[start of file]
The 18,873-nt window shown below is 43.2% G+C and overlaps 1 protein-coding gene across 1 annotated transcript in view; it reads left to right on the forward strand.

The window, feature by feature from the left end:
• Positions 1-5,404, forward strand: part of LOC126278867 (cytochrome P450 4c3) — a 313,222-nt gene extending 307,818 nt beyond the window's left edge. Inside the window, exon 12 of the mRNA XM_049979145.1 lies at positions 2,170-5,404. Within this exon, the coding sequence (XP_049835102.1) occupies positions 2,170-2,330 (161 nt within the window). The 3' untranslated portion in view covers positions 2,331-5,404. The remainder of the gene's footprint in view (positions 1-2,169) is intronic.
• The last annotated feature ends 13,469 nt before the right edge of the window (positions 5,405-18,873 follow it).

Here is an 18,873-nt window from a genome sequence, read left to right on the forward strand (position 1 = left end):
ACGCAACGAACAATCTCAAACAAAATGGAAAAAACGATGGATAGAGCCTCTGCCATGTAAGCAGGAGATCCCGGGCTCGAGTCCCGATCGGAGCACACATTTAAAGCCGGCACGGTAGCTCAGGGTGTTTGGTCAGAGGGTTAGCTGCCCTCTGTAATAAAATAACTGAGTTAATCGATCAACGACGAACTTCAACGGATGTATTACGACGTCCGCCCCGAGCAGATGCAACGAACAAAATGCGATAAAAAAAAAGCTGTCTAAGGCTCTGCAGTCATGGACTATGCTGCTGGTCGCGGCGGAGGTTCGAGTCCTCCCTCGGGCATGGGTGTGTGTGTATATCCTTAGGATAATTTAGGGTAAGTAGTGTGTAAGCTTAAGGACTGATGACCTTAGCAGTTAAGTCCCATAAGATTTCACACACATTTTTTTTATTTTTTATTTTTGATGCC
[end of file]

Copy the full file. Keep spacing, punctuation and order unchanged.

The 18,873-nt window shown below is 43.2% G+C and overlaps 1 protein-coding gene across 1 annotated transcript in view; it reads left to right on the forward strand.

The window, feature by feature from the left end:
• Positions 1-5,404, forward strand: part of LOC126278867 (cytochrome P450 4c3) — a 313,222-nt gene extending 307,818 nt beyond the window's left edge. Inside the window, exon 12 of the mRNA XM_049979145.1 lies at positions 2,170-5,404. Within this exon, the coding sequence (XP_049835102.1) occupies positions 2,170-2,330 (161 nt within the window). The 3' untranslated portion in view covers positions 2,331-5,404. The remainder of the gene's footprint in view (positions 1-2,169) is intronic.
• The last annotated feature ends 13,469 nt before the right edge of the window (positions 5,405-18,873 follow it).

Here is an 18,873-nt window from a genome sequence, read left to right on the forward strand (position 1 = left end):
ACGCAACGAACAATCTCAAACAAAATGGAAAAAACGATGGATAGAGCCTCTGCCATGTAAGCAGGAGATCCCGGGCTCGAGTCCCGATCGGAGCACACATTTAAAGCCGGCACGGTAGCTCAGGGTGTTTGGTCAGAGGGTTAGCTGCCCTCTGTAATAAAATAACTGAGTTAATCGATCAACGACGAACTTCAACGGATGTATTACGACGTCCGCCCCGAGCAGATGCAACGAACAAAATGCGATAAAAAAAAAGCTGTCTAAGGCTCTGCAGTCATGGACTATGCTGCTGGTCGCGGCGGAGGTTCGAGTCCTCCCTCGGGCATGGGTGTGTGTGTATATCCTTAGGATAATTTAGGGTAAGTAGTGTGTAAGCTTAAGGACTGATGACCTTAGCAGTTAAGTCCCATAAGATTTCACACACATTTTTTTTATTTTTTATTTTTGATGCC